If there is anything the last two years have taught us, it is that the discovery and development of new drugs is one of the most integral areas of science today.
With humans living longer than ever before (901 million of the global population are over 60, with the number projected to reach 1.4 billion by 2030), there is far more chance and time to be exposed to diseases both already known and entirely new. To maintain our health and have a good quality of life, drug discovery is essential to counteract new and previously known untreatable diseases and the resistance and metabolisms that various people have grown against drugs already in the cycle.
Having said this, the drug discovery sector has not exactly been easy on scientists. An estimated $1.5 billion price tag lingers over every search for new drugs, most of which is being spent on development, approval, and therapies (90% of therapies fail between the phase I trials and regulatory approval).
What Is Being Used To Help Scientists In The Field?
This is why AI has become so critical for the continued work of drug discovery. As of today, there are various components of AI that are being used by scientists. For example, AI drug discovery with Cerella has managed to overcome limitations in data, reduce costs in the research and development stages, as well as accelerate the cycles of drug discovery.
Ordinarily seen as a product of science fiction, the concept of AI was first invented by legendary pioneer John Mccarthy, who demonstrated the definition of artificial intelligence at a conference at Dartmouth College in 1956. Since then, the growth of computer-processing power has been rapid and groundbreaking, allowing the development of advanced algorithms and data sets to create vast steps in the road to machine learning.
Subsequently, this has led to what is known as “narrow AI.” Put simply, this is AI that can focus on specific tasks, such as analyzing data, generating text, and replicating the ability of the human brain in the context of chosen fields. So far, those fields have primarily been in commerce, computer tech, and autonomous assistance, but in the last couple of decades, AI has expanded into medically-based areas, such as drug discovery.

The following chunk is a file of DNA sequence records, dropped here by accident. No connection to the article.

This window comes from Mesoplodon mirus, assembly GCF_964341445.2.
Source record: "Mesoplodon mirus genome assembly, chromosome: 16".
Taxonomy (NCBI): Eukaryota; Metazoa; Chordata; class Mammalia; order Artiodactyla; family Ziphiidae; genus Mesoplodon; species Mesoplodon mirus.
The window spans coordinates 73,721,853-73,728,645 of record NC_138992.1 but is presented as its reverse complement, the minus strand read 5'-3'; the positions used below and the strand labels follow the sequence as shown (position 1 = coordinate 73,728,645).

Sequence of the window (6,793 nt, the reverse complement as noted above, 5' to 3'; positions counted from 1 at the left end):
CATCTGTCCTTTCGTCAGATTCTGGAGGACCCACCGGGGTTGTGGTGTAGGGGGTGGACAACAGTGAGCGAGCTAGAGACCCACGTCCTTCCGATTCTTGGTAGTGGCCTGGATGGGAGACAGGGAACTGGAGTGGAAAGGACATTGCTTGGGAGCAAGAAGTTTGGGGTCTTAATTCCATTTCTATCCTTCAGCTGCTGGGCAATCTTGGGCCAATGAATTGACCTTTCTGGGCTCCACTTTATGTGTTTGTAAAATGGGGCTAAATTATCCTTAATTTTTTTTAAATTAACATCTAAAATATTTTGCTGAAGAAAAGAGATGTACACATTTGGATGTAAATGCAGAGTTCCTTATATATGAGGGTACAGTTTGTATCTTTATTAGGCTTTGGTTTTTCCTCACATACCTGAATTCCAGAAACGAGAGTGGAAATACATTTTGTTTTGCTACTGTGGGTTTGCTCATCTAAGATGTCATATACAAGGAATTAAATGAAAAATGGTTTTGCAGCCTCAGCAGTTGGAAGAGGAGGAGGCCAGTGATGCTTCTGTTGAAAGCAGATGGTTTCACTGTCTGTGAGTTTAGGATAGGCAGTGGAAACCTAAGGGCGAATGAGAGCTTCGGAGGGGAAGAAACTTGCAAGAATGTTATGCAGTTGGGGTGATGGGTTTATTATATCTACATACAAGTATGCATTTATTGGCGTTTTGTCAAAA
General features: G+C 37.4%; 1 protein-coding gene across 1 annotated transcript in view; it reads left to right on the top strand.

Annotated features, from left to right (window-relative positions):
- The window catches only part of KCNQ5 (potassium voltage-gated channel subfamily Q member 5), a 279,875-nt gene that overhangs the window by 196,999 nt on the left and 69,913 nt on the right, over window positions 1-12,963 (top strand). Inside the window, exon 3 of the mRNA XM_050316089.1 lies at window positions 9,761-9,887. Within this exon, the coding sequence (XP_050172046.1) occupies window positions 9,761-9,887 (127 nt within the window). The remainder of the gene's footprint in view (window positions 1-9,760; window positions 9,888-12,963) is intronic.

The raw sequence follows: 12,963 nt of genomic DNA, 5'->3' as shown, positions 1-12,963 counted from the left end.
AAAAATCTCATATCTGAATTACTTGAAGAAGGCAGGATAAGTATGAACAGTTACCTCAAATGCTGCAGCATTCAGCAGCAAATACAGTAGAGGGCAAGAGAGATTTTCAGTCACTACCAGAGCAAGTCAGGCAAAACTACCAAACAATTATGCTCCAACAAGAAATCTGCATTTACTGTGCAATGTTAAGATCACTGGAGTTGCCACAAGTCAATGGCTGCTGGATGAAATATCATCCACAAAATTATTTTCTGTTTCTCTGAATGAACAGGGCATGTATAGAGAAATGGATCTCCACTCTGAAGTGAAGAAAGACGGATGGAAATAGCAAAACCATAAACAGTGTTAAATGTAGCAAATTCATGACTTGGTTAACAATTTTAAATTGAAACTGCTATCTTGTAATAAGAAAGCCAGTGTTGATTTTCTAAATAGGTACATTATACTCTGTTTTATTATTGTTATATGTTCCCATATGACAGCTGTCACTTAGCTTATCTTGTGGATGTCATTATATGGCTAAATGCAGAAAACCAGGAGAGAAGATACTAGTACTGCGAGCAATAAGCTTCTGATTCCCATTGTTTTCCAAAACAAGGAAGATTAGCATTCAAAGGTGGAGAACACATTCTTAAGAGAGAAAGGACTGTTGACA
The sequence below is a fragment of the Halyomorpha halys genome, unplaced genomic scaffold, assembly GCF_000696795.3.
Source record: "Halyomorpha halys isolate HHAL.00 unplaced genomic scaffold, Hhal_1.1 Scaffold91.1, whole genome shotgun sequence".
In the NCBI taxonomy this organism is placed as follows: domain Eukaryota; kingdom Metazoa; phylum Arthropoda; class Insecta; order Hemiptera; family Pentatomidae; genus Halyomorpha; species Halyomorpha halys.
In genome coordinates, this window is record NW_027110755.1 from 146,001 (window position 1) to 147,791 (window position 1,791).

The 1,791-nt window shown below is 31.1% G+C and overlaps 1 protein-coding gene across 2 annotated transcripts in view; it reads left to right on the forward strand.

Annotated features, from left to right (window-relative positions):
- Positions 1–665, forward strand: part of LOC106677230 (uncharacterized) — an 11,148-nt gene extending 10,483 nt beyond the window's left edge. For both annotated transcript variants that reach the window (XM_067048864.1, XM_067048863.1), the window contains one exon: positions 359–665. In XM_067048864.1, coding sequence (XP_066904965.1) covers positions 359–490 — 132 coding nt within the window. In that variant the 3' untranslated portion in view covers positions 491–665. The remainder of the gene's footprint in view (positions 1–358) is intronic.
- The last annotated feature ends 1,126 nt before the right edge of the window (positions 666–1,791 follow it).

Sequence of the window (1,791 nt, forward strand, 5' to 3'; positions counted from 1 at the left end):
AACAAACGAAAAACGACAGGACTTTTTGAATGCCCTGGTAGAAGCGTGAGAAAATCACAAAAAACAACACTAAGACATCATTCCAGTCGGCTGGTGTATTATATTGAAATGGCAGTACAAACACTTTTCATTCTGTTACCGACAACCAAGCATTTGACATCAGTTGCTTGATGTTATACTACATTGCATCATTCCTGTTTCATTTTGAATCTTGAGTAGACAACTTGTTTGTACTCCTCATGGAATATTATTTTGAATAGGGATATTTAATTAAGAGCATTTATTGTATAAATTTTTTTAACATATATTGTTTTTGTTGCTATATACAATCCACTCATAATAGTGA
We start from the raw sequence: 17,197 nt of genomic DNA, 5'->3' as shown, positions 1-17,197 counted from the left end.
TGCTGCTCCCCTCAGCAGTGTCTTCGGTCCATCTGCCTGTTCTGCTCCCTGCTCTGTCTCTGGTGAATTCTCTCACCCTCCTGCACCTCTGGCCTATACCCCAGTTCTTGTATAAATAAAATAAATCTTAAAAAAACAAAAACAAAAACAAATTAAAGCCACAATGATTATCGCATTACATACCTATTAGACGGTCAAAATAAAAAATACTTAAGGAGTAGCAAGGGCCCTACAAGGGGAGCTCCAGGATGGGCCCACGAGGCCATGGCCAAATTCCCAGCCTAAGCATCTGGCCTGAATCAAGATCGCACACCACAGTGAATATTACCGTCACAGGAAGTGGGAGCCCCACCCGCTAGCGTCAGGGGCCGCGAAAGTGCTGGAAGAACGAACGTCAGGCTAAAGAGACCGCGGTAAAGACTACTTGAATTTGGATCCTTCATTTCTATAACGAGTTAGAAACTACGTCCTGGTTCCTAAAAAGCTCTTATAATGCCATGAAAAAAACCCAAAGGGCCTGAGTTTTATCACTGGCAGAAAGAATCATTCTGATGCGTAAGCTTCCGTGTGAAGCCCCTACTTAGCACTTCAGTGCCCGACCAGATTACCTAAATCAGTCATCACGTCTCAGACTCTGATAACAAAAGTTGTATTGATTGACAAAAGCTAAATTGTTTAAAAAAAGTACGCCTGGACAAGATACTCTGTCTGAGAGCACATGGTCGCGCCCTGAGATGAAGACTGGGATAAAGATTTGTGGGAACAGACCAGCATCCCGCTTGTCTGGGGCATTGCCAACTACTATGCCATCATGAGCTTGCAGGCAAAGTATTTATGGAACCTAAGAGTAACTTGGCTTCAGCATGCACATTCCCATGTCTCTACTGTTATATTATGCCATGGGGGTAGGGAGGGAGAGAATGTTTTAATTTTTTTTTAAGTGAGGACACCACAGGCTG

Today, as with the Cerella software, the drug discovery process has become cheaper and far more efficient. For instance, a recently published analysis has shown that companies using AI have as many as 150 small-molecule drugs currently in discovery, with a further 15 already in clinical trials. This has similarly led to an AI-fueled expansion rate of almost 40% per annum.
How Does AI Work With Drug Discovery?
The AI utilization within drug discovery has undeniably revolutionized the field, with an ability to pinpoint high-quality compounds, find previously hidden opportunities, and prioritize the most sustainable and long-term drug experiments. Using the Cerella software as an example, four key traits have aided in this revolution:
- Ability to fill in missing data to highlight compounds
- Flag outliers and false negatives
- Accurately predict complex endpoints
- Dramatically cut cost and time by adding value and helping to translate AI insights
With this sort of aid, pharma and biotech organizations have been able to up their efficiency, speed, and success rate, which has subsequently led to improvement not only with individual project-level companies but also in global compound data repositories too.
In this way, it is important that all pharma and biotech companies now take note of what others are doing in the sector and efficiently plan ahead for the future. Experts predict that AI will outperform humans in most industries by 2032, and the next five or so years will be clinical for public awareness of AI in the drug discovery field.
Of course, the applications of AI are diverse, and every company will first need to ascertain where and how it can drive the most value. One thing is for sure. However, the value AI can drive is only just being tapped, and its possibilities are immeasurable. For drug discovery, the future lies ahead.